Flywheels can explode. They prevent a station from turning effectively due to angular momentum.

Pulley train tether

When a spacecraft latches onto a tether and applies its brakes, it is coming to a stop relative to the orbiting platform. From this frame of reference, it is dissipating kinetic energy as heat.

A 10 ton spacecraft braking at a rate of 3G must dissipate about 1.8GW of heat from its brakes. It would be very difficult to make physical brake pads survive that kind of heating. It is also hard to actually apply enough braking force on a thin wire without destroying it.

Friction heating.
There is a solution to greatly reduce the amount of braking required. It works by reducing the relative velocity between the spacecraft and the tether, and distributing the braking across several nodes.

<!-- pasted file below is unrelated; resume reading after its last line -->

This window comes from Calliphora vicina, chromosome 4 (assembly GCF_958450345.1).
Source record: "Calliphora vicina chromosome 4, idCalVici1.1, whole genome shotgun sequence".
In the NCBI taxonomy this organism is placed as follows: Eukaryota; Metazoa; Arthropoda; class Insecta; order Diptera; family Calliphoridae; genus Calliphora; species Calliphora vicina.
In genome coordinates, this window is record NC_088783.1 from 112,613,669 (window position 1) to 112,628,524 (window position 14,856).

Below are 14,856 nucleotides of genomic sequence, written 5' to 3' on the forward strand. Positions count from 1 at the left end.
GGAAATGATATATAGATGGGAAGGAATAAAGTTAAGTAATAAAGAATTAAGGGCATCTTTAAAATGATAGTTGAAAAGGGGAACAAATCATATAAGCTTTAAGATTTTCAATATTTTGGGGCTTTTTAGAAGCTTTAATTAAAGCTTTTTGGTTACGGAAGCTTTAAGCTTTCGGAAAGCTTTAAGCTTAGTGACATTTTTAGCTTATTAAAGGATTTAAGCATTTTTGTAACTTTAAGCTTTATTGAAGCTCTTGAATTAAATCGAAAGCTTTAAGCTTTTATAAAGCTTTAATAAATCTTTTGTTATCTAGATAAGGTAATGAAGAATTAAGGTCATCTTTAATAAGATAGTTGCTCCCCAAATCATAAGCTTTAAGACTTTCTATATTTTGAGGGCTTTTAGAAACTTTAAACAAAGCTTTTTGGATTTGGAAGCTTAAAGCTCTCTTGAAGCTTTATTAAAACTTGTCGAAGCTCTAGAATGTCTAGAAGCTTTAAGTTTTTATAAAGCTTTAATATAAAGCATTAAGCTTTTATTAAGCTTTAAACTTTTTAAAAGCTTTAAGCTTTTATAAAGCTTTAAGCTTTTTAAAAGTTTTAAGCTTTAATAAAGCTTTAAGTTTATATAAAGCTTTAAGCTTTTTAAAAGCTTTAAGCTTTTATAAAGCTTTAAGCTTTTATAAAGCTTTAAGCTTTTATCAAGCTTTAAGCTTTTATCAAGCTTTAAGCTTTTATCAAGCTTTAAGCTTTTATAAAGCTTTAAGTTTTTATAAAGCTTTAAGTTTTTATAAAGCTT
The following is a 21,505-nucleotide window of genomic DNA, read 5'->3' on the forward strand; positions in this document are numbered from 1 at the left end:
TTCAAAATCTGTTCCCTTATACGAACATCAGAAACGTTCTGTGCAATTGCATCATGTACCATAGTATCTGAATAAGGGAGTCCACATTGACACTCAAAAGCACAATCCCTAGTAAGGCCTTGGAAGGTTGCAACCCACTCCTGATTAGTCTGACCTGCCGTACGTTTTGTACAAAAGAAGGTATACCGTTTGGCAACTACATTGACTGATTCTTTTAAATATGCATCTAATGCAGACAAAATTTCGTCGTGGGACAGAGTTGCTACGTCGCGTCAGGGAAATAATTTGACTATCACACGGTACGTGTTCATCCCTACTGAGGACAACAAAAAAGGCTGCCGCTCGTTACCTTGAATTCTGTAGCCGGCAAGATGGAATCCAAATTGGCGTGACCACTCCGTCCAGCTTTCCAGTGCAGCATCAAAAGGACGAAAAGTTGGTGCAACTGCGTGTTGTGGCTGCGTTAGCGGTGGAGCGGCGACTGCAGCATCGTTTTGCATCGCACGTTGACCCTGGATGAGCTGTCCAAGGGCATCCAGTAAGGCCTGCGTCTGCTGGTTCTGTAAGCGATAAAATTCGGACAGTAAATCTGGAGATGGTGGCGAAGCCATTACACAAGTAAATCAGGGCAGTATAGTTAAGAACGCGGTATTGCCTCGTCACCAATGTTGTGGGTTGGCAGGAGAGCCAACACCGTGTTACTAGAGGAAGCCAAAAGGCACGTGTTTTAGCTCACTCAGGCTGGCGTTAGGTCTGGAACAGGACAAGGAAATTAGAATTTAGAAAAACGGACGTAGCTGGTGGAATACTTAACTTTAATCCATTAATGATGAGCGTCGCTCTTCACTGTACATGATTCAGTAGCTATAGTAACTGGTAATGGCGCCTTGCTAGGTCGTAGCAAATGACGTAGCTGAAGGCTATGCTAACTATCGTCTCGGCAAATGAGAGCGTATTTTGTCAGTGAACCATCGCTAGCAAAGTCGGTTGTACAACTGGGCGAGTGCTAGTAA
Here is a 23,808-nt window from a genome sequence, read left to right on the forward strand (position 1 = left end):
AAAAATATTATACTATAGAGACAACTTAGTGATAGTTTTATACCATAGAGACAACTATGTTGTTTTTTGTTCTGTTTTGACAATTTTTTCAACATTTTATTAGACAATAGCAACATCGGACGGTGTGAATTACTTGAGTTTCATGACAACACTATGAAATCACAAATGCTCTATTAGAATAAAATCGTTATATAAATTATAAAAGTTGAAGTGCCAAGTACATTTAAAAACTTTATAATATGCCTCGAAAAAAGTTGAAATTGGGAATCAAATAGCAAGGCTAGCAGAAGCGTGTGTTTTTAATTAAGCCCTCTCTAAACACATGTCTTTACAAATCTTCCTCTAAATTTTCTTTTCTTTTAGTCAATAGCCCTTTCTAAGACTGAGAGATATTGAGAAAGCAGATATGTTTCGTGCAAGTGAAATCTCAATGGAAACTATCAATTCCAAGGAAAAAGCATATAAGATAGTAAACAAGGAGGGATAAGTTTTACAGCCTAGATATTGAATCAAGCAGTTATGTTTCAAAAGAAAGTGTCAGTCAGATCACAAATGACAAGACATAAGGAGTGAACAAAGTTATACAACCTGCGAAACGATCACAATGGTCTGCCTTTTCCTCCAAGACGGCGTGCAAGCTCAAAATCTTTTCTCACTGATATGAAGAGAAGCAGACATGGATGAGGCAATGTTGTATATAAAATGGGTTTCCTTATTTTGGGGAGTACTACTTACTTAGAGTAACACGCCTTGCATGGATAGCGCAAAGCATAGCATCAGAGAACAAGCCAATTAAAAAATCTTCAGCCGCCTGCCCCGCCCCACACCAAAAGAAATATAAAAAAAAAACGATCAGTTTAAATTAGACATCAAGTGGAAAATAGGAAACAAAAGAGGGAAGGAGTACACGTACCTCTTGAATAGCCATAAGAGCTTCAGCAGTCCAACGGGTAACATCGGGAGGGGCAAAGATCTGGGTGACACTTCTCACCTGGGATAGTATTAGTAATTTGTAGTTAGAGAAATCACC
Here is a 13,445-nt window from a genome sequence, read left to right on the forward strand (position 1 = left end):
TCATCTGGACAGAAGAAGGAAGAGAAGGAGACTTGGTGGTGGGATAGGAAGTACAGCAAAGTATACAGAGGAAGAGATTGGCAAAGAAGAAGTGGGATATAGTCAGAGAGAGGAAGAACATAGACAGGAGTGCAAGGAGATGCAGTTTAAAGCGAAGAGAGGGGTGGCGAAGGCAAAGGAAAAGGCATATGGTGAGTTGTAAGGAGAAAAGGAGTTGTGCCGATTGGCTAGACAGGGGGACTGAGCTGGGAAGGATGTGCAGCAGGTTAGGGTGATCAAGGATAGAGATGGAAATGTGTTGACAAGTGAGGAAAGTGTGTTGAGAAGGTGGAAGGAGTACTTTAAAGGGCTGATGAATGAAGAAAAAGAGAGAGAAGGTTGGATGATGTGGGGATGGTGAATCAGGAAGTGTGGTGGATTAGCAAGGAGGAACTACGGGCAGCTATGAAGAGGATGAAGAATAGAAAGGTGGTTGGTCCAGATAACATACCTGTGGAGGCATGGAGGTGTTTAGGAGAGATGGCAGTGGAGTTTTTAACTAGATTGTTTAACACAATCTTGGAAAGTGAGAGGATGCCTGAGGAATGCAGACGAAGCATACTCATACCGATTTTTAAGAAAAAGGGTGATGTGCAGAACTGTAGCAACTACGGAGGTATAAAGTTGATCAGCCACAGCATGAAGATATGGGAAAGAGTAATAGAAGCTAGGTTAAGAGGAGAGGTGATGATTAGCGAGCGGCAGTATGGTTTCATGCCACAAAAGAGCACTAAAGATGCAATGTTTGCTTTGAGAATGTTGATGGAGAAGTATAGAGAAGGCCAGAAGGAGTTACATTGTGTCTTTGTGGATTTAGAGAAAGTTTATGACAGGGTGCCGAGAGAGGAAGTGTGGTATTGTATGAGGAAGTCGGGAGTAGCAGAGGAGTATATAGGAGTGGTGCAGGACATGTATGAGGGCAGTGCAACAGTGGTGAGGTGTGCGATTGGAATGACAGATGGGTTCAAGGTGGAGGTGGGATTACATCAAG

The concept consists of multiple pulleys in series, like a train.

On one end of the pulley train is the spacecraft to be captured. On the other is the platform. In between, the tether is composed of multiple segments. Each segment is wound around two wheels of a pulley, in a gun tackle configuration. The free end of the wire is attached to the fixed wheel of the next pulley.
Pulley types.
Brakes are applied at each wheel.

Attachment points between the pulleys can be fixed or free to move between brake pads for additional resistance.